Layers, lairs and lords: your First Friday hit list
Among other things, this week’s First Friday offers 13 answers to the question “What do artists fear?” At Beggar’s Table Gallery (2010 Baltimore), Anastacia Drake has invited a baker’s dozen of folks – Alan Barnes, Jennifer Bertrand, Jenifer Cady, Traci Findley, Christopher Frye, Jenny Hahn, Rick Kloog, Ada Koch, William Saunders, Tom Styrkowicz, John C. Sutton III, Larissa Uredi and herself – to bare their angst, dread and despair in a group show titled Fear.
The Belger Arts Center (2100 Walnut) draws from the deep reserves of its collection to open a show centering on William Christenberry. The 77-year-old has been an anchor at the Corcoran College of Art + Design in Washington, D.C., since 1968. He started his career as an abstract expressionist but found a truer calling when he started documenting – in photographs, paintings and sculptures – the churches, storefronts and ramshackle houses that made up the human landscape of rural Hale County, Alabama, where he spent summers as a child. One very moving piece is a dollhouse-size, single-steeple church building, white ceramic coated with dripping glaze like a melting cake and set squarely within a platform filled with the red earth of the South. It replicates the church photographed by Walker Evans and used for the cover of Let Us Now Praise Famous Men, the 1941 book documenting poor families in Hale County during the Depression. Christenberry stumbled upon that volume while living in New York City, and the impression it made helped turn his career.
Though Ayla Rexroth left Kansas City last summer to go to Hunter College in New York, the Subterranean Gallery that she and Clayton Skidmore founded in the basement apartment of 4124 Warwick, just down the street from the H&R Block Artspace, is still a quaint “underground KC” space, now under the direction of Melaney Mitchell. Barred Meadows, which opens March 7 (and can be seen until Tax Day by appointment), is a collection of new oil paintings by Rachel Gregor. Having shown at Artspace (as a 2012 Kansas City Art Institute grad), Paragraph and Spray Booth, Gregor now lives in St. Louis. Her first solo exhibition gathers her alla prima portraits of female figures, which, she writes, have been “left by themselves to contemplate their mundane objects and surroundings within their constructed habitats.” It’s as though they’ve all dropped in for a visit and are waiting to be drawn out of themselves and into a conversation.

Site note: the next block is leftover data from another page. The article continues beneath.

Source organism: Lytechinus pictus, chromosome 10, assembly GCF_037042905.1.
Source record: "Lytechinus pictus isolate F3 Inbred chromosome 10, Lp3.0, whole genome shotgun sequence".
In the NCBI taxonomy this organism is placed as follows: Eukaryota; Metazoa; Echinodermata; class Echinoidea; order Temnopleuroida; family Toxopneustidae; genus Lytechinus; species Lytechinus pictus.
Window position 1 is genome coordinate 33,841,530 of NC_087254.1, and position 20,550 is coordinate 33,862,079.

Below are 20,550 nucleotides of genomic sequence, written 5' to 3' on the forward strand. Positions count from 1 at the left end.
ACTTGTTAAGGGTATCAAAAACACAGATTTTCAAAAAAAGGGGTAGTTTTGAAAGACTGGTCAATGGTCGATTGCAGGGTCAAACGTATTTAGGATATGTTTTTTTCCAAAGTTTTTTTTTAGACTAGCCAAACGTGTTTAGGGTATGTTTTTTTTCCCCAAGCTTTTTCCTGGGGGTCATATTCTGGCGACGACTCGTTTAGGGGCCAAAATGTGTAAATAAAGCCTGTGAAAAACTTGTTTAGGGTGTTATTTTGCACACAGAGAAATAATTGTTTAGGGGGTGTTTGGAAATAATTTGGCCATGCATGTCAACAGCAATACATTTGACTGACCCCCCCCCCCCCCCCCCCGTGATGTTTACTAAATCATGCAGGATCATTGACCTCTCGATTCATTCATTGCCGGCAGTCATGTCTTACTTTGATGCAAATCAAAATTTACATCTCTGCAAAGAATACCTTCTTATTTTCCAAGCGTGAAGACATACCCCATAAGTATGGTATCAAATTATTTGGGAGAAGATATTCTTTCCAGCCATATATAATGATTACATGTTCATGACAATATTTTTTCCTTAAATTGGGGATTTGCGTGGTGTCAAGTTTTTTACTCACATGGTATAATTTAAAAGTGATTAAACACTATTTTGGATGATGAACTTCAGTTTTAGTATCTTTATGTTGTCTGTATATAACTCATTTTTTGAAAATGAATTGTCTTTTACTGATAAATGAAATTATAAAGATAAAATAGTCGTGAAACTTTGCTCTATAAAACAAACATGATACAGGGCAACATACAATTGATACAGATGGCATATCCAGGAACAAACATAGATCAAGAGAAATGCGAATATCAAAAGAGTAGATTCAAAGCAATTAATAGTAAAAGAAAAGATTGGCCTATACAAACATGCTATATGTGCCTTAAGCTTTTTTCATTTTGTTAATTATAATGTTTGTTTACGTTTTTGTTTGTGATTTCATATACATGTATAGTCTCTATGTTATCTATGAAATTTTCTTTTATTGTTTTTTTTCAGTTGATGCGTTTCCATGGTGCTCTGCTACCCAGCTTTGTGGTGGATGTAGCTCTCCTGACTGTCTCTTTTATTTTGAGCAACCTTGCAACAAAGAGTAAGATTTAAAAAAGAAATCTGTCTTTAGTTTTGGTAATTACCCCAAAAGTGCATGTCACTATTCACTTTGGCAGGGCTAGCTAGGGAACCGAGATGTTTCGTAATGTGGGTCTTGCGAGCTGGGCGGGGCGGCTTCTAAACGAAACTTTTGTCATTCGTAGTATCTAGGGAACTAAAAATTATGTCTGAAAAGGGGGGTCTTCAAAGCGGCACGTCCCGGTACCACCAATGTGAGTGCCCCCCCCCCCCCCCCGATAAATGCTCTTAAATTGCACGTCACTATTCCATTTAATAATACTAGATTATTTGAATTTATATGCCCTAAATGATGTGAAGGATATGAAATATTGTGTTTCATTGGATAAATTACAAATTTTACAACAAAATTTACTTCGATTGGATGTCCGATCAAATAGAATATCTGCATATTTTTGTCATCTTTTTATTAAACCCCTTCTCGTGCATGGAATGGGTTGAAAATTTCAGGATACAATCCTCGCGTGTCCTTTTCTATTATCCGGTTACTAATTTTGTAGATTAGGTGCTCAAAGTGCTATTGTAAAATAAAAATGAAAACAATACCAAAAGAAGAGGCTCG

Anytime you can see a host of Roger Shimomura’s work at once is a privilege. With more than 100 solo exhibitions under his belt, and the gravitas earned from a lifetime of painting scenes of sociopolitical issues of Asian-Americans (particularly the interred Japanese during World War II), Shimomura recently collaborated with the Lawrence Lithography Workshop, based at Belger Crane Yard Studios (2011 Tracy) to produce a new collection of prints. Some are in collaboration with Michael Sims, a master in his own right.
Also at Crane Yard, home of part of Red Star Studios, a new ceramics show presents works by Kathy King and Chris Theiss, who both use “sgraffito” techniques to decorate their pieces. Sgraffito involves covering wet clay surfaces with colored slip and then carving that away (think of scrimshaw) to reveal the clay layer underneath. In He Said, She Said, the revelations include unexpected narrative depth.
Lei Yan, who has a solo show opening at Leedy-Voulkos Art Center (2012 Baltimore) called Red Memory, is also featured in a Marcus Cain-curated group exhibition at Todd Weiner Gallery (115 West 18th Street), alongside works by Jim Leedy, Jim Sajovic, Steve Pistone and others. Back at Leedy-Voulkos, another new show, Icons and Elizabethans by Steve Joy – a Plymouth, England, native who served in the Royal Air Force from 1968 to 1975 – presents what Joy calls “spiritual abstraction.” Inspired by Tudor and Jacobean works, from a time when art was not, as he writes, “thoroughly connected to trade, commerce and the cultural demands of society via the Church and the monarchy,” Joy uses rich color and geometric structure to express a fascination with the iconic religious works of art of the Orthodox Church and medieval Europe.